1 cup sweet basil leaves

1 big green chili- sliced

1 big red chili- sliced

Directions: Put the thick coconut milk into a wok and fry for 3-5 minutes, stirring continuously, until the coconut oil begins to separate out. Then add the green curry paste and fry for 1-2 minutes. Once the paste is cooked add the thin coconut milk and when it is boiling add the big and small egg plants. Simmer for about four minutes until the egg plants are slightly soft. Then add the palm sugar along with the edge of the wok so that it melts and add the fish sauce, kaffir lime leaves and half of the basil leaves. Turn off the heat and serve garnished with the big green chillies, the big red chillies, and  the remaining thick coconut milk .

Green Curry

Lindsay and I with our green curry sans chicken

This dish was very spicy, we made much smaller portions than the recipe lists since we were only cooking for two people, and we were given seven chilies to include in our soup, but cautioned that including all seven would result in a VERY spicy soup. We put in two and my mouth was still on fire. A bunch of the boys got into idiotic macho chili eating contests, but nobody could handle more than four chilies in their soup. They were crazy hot. We were allowed a few minutes to sample our curry, but then covered it and set it aside while we prepared the final two dishes. The next dish we made was a steamed banana cake, because it required fifteen minutes to cook.

Steamed Banana Cake

(serves 6)

10 small bananas (or 5 large bananas)- mashed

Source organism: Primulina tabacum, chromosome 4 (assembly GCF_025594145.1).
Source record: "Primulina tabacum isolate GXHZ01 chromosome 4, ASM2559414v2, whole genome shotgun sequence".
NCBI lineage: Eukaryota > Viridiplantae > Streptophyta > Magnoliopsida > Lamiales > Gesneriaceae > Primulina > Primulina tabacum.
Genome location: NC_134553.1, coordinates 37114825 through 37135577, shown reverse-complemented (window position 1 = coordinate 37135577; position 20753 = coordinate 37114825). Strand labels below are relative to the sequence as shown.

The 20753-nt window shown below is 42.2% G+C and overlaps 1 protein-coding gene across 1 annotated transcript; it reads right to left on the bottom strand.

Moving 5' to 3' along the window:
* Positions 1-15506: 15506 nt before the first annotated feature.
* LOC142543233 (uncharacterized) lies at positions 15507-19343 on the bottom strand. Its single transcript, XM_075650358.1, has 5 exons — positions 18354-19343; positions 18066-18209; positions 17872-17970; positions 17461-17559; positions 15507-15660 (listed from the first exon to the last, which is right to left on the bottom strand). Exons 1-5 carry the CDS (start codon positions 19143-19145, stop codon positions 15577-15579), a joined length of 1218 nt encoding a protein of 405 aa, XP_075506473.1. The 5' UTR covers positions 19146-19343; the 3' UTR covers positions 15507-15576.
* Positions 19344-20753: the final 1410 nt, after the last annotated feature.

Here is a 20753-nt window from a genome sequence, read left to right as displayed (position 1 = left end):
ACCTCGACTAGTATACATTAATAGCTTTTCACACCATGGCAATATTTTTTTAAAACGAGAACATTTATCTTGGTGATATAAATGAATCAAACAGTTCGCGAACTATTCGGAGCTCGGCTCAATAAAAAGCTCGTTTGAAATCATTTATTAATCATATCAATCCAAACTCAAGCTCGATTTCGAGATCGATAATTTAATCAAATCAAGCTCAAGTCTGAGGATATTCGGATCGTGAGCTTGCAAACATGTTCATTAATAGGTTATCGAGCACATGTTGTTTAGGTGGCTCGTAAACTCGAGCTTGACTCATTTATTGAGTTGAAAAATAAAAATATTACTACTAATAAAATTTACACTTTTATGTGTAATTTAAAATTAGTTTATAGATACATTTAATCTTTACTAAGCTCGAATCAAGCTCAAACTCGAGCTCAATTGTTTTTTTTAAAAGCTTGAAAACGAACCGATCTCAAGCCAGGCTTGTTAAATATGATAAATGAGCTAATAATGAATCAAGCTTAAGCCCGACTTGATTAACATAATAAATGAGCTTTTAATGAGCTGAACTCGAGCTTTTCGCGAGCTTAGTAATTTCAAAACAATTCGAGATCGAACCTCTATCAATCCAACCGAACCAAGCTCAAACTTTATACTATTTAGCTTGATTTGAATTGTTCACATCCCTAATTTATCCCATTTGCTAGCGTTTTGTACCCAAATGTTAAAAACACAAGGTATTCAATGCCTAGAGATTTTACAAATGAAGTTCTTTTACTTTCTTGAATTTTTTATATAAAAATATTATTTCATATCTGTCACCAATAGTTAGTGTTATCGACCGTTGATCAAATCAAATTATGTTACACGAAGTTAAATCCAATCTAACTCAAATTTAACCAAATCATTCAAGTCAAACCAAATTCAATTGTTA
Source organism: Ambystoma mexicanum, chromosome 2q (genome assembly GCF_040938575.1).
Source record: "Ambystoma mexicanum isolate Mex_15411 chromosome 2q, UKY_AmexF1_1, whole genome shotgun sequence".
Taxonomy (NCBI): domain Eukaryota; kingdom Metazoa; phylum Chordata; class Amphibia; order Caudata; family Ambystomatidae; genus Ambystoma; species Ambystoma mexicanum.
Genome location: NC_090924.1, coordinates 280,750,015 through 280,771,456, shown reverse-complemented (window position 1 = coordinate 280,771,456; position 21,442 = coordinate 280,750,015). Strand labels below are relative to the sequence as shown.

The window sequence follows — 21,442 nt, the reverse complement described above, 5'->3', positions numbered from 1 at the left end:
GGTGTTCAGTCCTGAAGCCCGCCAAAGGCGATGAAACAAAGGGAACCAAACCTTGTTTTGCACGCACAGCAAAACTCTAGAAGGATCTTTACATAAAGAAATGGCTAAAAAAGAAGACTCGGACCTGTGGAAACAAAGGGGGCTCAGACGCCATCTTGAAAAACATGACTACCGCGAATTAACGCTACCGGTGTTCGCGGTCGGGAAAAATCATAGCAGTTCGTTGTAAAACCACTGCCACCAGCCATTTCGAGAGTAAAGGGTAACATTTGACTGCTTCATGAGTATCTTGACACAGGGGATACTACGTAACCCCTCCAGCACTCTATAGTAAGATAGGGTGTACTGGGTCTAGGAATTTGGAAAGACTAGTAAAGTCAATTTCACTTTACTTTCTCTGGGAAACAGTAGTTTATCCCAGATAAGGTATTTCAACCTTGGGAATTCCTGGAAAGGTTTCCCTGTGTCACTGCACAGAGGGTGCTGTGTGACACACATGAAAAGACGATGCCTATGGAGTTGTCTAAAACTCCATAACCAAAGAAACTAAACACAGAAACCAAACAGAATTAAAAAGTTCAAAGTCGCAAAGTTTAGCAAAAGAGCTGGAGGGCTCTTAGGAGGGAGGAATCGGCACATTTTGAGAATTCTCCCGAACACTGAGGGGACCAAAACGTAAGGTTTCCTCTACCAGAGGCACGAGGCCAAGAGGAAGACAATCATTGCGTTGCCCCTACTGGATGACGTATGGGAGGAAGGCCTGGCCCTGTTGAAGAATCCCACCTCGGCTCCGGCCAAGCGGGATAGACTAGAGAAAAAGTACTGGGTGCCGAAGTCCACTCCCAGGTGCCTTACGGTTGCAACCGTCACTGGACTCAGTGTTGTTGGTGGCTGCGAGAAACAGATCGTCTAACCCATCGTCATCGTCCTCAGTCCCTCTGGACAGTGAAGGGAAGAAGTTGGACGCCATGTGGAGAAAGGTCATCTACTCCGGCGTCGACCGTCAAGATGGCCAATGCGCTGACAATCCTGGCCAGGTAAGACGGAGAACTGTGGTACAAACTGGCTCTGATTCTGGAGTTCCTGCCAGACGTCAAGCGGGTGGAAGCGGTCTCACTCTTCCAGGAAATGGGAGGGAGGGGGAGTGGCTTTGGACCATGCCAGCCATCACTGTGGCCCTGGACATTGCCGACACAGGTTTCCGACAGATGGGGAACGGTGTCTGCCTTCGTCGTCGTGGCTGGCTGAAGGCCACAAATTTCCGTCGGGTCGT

1 cup rice flour

1/4 cup tapioca flour

1 1/2 cup sugar

1/2 tsp salt

1/2 cup thick coconut milk

3 cups grated coconut

Directions: Put the bananas into a large bowl along with the rice flour, tapioca flour, sugar, salt, coconut milk, and 3/4 of the grated coconut. Mix well until all the ingredients are throughly combined. Put the mixture into a steaming ot baking tin (8″ x 8″) and sprinkle the rest of the grated coconut on the top. Steam for 30 minutes in the oven at 360 degrees Fahrenheit for 30 minutes. Once it is cooked turn the cake out of the tin and serve hot or cold.

Banana cake

Instead of cooking large banana cakes we made tiny individual ones in banana leaf bowls. While these steamed we got to work on our final dish, Pad Thai.

Pad Thai

(serves 2)

10 oz fresh rice noodles (or dried noodles soaked in water for 10-15 minutes)

3 tbs oil

1 tbs garlic- chopped

1 tbs dried shrimps

1 cup tofu- chopped into small pieces

6 tbs chicken stock or water

2 eggs- beaten

3 tbs roasted peanuts- chopped

1/4 cup chives- cut into 1 in pieces

1 cup bean sprouts

2 limes cut into wedges

Fresh Vegetables (bean sprouts, cabbage, and chives)


3 tbs sugar

3 tbs fish sauce

1 tbs soy sauce

2 tbs tamarind juice

Directions: Put the oil into a wok and fry the garlic, dried shrimps, and tofu until the garlic turns golden brown and then add the rice noodles. Keep stirring over a high heat. Then add the chicken stock and stir-fry until the noodles are soft. Then turn down the head and add the sauce ingredients and stir well to combine. Add the eggs and stir-fry until the eggs are cooked and well combined with the noodles. Add the peanuts and chives. Stir-fry to combine and then add the bean sprouts and stir together. Turn off the heat and serve garnished with the lime wedges and fresh vegetables.

Pad Thai

Our veg pad thai

Once we had finished this dish we took out banana cake out of the steam pot and sat down to a feast.

the spread

Chowing down on the fruits of our labors

After feasting on the fruits of our cooking school labors we were given cookbooks containing recipes for all the dishes we made and a bunch more we didn’t. We then said our goodbyes and headed back to the hotel for some downtime before going out for the evening.